Medicare Pilot Program To Provide Prescription Drug Coverage for 50,000 Beneficiaries
Beginning this fall, 50,000 Medicare beneficiaries will receive prescription drug coverage for some of their most expensive medications under an 18-month pilot project included in the new Medicare law, HHS Secretary Tommy Thompson and CMS Administrator Mark McClellan announced on Thursday, the AP/Billings Gazette reports. Under the project, which has a budget of $500 million and will run until 2006, Medicare will pay for some 25 at-home treatments for diseases such as cancer, multiple sclerosis and rheumatoid arthritis (AP/Billings Gazette, 6/25). The program will include 11 cancer medications, such as Novartis' Gleevec and AstraZeneca's Iressa and Nolvadex; three drugs for rheumatoid arthritis, including Abbott Laboratories' Humira and Amgen's Kineret and Enbrel; Actelion Pharmaceuticals' pulmonary hypertension drug Tracleer; and treatments for the bone disorder Paget's Disease and hepatitis C (Lueck, Wall Street Journal, 6/25). The program will be administered by pharmacy benefit manager Caremark Rx (Bloomberg/Baltimore Sun, 6/25). It will be run by TrailBlazer Health Enterprises, a subsidiary of Blue Cross Blue Shield of South Carolina, under a $8.7 million contract (Pear, New York Times, 6/25).
Federal officials estimate that beneficiaries' savings through the pilot project could range from 55% to nearly complete coverage, according to Bloomberg/Sun. Through the program, beneficiaries who take Gleevec could save nearly 90% on the drug's estimated annual cost of $45,952, and those taking one of four multiple sclerosis medications could save 75% on their annual cost of $16,298, Bloomberg/Sun reports (Bloomberg/Baltimore Sun, 6/25). The program, intended to work the same way as the full Medicare drug benefit, will include a $250 deductible and copayments. It requires beneficiaries to be responsible for all drug costs between about $660 and $1,200 (Gellene/Kemper, Los Angeles Times, 6/25). Low-income beneficiaries who participate in the project will receive extra help from the federal government and will pay no more than $60 per year for any drug covered under the program, according to Thompson (New York Times, 6/25).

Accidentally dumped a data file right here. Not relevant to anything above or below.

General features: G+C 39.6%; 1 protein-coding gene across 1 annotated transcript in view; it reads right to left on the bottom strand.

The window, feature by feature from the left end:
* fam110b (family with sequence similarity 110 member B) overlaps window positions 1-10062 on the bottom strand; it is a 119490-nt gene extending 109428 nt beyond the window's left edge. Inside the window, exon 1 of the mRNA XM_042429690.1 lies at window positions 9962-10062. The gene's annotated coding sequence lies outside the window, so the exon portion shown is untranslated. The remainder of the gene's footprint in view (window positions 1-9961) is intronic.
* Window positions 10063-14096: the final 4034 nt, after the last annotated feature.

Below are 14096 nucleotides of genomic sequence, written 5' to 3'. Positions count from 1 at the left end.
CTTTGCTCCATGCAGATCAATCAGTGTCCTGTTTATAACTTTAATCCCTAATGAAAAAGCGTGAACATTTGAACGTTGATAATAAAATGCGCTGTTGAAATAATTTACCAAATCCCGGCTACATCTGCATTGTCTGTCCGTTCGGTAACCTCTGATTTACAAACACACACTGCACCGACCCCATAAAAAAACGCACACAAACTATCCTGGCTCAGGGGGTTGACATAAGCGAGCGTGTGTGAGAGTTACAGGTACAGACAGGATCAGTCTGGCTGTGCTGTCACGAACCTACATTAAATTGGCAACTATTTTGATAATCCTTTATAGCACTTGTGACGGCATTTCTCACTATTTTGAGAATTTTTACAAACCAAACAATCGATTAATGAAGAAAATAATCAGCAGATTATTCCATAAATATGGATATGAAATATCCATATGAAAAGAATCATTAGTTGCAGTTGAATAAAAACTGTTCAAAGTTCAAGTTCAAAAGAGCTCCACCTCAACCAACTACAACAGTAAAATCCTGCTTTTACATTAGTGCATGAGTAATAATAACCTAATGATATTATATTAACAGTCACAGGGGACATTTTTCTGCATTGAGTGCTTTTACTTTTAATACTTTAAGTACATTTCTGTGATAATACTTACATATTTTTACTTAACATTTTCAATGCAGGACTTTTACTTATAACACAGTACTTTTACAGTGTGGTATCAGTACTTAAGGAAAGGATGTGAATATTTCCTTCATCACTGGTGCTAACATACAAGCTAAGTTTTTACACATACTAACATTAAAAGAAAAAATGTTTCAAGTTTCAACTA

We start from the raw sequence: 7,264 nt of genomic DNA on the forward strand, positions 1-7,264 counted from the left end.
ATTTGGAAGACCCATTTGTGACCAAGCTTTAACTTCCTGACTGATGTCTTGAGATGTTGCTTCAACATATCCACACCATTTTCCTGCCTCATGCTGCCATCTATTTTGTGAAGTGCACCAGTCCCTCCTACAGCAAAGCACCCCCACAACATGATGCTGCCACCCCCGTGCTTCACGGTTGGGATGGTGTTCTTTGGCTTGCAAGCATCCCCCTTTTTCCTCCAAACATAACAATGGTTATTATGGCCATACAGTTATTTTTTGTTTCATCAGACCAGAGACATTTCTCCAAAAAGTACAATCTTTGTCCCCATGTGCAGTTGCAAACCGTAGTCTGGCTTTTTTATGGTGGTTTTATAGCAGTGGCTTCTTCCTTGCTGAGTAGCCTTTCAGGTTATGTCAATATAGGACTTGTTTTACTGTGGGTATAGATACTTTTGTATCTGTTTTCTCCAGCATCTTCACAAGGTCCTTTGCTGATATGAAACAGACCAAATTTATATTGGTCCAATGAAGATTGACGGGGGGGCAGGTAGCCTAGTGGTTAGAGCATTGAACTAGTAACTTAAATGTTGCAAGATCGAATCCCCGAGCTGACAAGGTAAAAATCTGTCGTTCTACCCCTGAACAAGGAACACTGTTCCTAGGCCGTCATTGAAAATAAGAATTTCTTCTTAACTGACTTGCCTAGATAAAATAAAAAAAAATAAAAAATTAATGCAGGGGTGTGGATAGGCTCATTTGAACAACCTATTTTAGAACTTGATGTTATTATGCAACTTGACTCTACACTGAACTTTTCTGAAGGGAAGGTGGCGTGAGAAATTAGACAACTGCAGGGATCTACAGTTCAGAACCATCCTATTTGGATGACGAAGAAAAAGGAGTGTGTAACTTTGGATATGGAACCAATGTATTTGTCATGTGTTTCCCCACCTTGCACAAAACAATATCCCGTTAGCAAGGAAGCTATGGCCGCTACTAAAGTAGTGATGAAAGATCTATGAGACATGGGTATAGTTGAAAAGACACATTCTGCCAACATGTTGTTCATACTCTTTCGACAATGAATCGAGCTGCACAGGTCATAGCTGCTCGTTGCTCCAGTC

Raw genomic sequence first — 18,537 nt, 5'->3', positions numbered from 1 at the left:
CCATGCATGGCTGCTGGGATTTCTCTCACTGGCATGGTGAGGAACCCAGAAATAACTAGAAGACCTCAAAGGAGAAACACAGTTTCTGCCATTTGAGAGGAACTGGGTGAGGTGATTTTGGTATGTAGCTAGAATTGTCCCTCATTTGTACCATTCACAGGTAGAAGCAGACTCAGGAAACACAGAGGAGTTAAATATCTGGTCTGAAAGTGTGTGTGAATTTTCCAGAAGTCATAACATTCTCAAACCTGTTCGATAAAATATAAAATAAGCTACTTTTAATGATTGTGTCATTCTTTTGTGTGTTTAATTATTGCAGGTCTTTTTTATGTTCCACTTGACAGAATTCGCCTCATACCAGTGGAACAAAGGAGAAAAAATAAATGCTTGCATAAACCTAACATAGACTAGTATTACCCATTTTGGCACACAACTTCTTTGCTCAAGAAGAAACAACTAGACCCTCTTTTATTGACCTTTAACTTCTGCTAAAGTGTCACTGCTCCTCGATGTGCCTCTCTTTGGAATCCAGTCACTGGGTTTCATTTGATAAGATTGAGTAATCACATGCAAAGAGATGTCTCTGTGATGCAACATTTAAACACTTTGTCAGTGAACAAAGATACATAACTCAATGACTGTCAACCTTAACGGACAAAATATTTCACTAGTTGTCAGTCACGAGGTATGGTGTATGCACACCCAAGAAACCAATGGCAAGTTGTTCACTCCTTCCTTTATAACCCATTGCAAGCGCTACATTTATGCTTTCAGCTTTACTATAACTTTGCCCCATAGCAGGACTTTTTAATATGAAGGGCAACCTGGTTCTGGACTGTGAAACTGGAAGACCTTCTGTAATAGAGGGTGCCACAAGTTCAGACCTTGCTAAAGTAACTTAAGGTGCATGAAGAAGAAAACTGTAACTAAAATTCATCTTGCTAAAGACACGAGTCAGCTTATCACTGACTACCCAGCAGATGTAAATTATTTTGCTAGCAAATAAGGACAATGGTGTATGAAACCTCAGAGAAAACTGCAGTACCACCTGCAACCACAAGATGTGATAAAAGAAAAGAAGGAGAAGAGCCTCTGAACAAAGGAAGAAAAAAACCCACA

Thompson estimates that some 500,000 to 600,000 Medicare beneficiaries who have no other drug coverage will be eligible as one of the 50,000 participants, who the federal government will select at random. About half of the participants will have cancer because the Medicare law specified that 40% of the funds for the program be spent on cancer treatment. Beneficiaries' incomes will not be considered for participation in the program, according to officials. Beneficiaries who wish to participate can apply between July 6 and Sept. 30 on the HHS Web site or by calling 1-800-MEDICARE. Coverage could begin as soon as Sept. 1 for patients who apply by Aug. 16.
"Through this coverage, seniors will save thousands of dollars on essential medicines that they can take at home," Thompson said (Bloomberg/Baltimore Sun, 6/25). He added, "This will pique the interest [in the Medicare drug benefit] of all seniors and people with disabilities" (Heil, CongressDaily, 6/25). McClellan added, "In some cases, by avoiding the need for doctor visits and intravenous injections, costs and medical complications may be reduced and access and ease of treatment will increase" (Bloomberg/Baltimore Sun, 6/25). Wendy Selig, vice president of the American Cancer Society, said, "It appears that 25,000 cancer patients will benefit from this program and gain coverage for life-saving medications. Coverage for oral cancer drugs was a huge priority for us." Sens. Olympia Snowe (R-Maine) and Jay Rockefeller (D-W.Va.) and Rep. Deborah Pryce (R-Ohio), who introduced legislation calling for a similar program, also praised the program, according to the New York Times. Snowe said, "Increasingly, new cancer drugs are available in an oral form, and patients battling cancer should not have to make unnecessary trips to the doctor's office to receive treatments" (New York Times, 6/25).This is part of the California Healthline Daily Edition, a summary of health policy coverage from major news organizations. Sign up for an email subscription.